Monthly Archives: September 2013
- Posted September 30, 2013Read more »Most of us grew up collecting stamps that were sent to us from the H. E. Harris company. Henry Harris founded his business in the 1920s and was a tireless promoter of philately. During the Great Depression, he sponsored radio shows and advertised extensively, introducing a generation of collectors to his approval method of buying stamps. Collectors signed up for Harris approvals, and stamp selections were sent to their homes for them to peruse and purchase what they wished. By the 1960s, Harris was still a huge approval dealer and was advertising extensively in Sunday newspaper comics sections and in youth magazines such as Boys Life. Harris had an extensive publishing arm, and most of you reading this
- Posted September 27, 2013Read more »One of the more glamorous aspects of the old West was the Pony Express. Beginning for about eighteen months in 1860 the Pony Express raced letters across the American frontier from California to St. Joseph, MO where the letters entered the mail stream to their final destination. Their service was expensive, but it cut as much as two weeks off of coast to coast communication and was indispensable to business whose trading was time and event based. Much has been written about the Pony Express, and it is a fascinating story.This
- Posted September 25, 2013Read more »Much has been written on the first United States Postage Stamp. Most of the important modern information has been posted by Scott Trepel of the Siegal Auction Galleries, and it makes great reading. While research on use of this stamp has been intense, what hasn't seen much print (pixels?) is the history of the collecting of the 5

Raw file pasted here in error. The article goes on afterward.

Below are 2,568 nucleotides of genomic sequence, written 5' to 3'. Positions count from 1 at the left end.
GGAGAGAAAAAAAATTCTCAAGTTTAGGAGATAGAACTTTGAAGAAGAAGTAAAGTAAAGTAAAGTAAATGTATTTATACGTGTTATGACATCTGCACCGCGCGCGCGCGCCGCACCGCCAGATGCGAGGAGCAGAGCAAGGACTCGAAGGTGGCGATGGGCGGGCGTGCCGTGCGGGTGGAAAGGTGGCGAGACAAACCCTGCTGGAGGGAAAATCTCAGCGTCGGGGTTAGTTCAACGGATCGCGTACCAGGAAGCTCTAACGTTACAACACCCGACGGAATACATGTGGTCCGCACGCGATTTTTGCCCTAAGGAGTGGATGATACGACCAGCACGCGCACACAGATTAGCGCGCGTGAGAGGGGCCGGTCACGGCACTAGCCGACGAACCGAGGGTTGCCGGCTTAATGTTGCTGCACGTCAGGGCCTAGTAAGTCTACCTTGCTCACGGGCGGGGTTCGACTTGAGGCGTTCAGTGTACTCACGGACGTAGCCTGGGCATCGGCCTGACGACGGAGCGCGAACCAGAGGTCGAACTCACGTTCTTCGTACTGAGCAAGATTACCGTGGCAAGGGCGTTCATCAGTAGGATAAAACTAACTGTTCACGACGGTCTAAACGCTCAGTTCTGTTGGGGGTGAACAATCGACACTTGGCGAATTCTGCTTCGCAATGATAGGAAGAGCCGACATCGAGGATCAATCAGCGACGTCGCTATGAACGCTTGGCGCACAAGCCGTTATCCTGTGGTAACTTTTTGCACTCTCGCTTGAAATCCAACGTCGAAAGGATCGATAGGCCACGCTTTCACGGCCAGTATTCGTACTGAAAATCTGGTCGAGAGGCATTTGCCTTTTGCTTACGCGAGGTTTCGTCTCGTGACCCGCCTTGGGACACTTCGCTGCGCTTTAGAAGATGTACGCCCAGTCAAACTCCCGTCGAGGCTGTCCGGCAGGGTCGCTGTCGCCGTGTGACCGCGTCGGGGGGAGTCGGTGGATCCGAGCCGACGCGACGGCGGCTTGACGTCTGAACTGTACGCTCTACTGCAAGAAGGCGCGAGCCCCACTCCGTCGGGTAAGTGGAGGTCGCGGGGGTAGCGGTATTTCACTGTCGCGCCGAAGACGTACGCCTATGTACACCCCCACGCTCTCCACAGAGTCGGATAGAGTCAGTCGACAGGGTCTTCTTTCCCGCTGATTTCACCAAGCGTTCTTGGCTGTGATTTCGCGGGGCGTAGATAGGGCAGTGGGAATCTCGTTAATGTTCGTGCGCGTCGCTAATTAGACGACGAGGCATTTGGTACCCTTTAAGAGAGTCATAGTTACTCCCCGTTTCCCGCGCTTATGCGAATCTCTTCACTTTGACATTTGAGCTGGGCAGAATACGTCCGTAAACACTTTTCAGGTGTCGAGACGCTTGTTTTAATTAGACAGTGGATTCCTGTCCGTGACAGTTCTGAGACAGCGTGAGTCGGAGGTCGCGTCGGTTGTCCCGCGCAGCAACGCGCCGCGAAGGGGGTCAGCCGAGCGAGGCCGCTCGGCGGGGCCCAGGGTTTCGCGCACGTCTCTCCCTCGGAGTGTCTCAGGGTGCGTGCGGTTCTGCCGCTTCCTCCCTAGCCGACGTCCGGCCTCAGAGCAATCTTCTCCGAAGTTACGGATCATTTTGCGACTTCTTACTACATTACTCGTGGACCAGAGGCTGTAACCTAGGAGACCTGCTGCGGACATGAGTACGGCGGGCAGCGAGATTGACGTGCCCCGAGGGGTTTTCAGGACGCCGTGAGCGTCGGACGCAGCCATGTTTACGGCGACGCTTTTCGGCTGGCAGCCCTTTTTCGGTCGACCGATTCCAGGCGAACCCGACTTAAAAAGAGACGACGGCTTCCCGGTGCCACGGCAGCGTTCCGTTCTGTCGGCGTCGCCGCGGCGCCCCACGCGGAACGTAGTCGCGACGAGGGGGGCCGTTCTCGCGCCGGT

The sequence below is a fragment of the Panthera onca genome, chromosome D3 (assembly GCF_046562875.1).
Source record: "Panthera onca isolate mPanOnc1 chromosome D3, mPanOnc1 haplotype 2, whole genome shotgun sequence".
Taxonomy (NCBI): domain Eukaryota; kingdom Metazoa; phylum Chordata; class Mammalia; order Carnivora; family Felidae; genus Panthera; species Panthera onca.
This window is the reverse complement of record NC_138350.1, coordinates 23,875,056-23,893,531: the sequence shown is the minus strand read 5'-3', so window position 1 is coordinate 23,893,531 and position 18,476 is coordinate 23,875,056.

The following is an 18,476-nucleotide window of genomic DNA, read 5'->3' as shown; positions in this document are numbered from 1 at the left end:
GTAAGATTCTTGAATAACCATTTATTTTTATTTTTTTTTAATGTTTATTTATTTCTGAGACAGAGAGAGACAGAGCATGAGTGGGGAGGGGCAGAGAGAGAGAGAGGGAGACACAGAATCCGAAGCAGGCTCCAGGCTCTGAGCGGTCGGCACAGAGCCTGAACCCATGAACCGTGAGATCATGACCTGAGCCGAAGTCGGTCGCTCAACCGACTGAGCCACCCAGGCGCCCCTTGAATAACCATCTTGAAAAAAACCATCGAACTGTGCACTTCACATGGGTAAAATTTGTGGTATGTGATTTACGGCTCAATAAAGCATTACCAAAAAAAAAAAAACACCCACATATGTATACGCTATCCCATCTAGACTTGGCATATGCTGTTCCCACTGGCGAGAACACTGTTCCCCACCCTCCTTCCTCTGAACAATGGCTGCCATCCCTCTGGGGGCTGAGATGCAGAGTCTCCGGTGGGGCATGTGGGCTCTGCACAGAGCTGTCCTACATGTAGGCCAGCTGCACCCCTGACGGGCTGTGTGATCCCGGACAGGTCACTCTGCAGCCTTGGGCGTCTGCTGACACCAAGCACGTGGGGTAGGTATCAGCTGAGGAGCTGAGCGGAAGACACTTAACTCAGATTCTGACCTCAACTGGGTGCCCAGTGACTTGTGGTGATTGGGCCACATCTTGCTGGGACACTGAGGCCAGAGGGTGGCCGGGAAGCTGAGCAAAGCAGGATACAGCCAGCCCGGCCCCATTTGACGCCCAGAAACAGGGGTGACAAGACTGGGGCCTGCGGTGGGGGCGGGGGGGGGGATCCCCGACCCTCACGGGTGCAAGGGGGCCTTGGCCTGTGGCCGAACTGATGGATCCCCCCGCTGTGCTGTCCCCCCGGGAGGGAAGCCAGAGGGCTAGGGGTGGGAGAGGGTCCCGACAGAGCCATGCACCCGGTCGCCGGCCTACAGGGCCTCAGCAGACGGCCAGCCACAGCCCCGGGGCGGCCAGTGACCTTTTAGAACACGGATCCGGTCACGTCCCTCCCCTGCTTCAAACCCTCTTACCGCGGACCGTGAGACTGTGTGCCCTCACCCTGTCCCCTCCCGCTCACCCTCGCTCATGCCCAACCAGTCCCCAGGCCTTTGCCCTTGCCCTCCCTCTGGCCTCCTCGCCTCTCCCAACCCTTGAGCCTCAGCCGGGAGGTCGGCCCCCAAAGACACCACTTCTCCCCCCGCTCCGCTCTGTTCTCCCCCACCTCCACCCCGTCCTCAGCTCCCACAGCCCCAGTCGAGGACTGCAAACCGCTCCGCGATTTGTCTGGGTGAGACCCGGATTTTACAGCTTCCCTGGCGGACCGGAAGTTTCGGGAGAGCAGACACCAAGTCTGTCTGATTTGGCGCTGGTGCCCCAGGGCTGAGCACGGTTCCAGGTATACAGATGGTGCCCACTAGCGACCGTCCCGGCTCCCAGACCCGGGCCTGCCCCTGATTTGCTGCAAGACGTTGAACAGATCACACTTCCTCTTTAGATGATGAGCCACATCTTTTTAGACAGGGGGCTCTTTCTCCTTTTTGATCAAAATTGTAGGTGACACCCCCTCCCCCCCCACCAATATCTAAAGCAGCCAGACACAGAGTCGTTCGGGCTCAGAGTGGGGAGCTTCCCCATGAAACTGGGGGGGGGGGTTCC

- Posted September 23, 2013Read more »
One of the more interesting WW I POW collections has come across my desk. I thought you would like to see it in its entirety.
- Posted September 20, 2013Read more »About twenty years ago, the Scott publishing company began publishing annually their Specialized catalog of worldwide issues to 1940. Originally, this was merely excerpted from their regular five volume US and Worldwide edition, but as the years have gone by, the editors have constantly added additional content each year so that the Scott Specialized has become a pretty indispensable tool for serious philatelists. The value of the catalog is that it easily allows collectors to go beyond the traditional catalog listings in their collecting. For instance, for many countries, the Specialized catalog lists forerunners
- Posted September 18, 2013Read more »Political and social scientists study stamp issues for clues to how governments view their history and evolution as societies. United States stamp issues are replete with historical themes and make much of our founders. Benjamin Franklin, because of his role as our first Postmaster, is on nearly a hundred different US stamp designs, and Washington, Jefferson, and other Founding Fathers are not much behind. The values that America was founded on
- Posted September 16, 2013Read more »
The desire to collect is innate and probably relates to the gatherer instinct that differs humans from other primates. But in a world in which one can collect everything from antique barbed wire to Victorian pocketbooks, why do people collect stamps? The answer I think comes down to three factors- community, size and orderliness.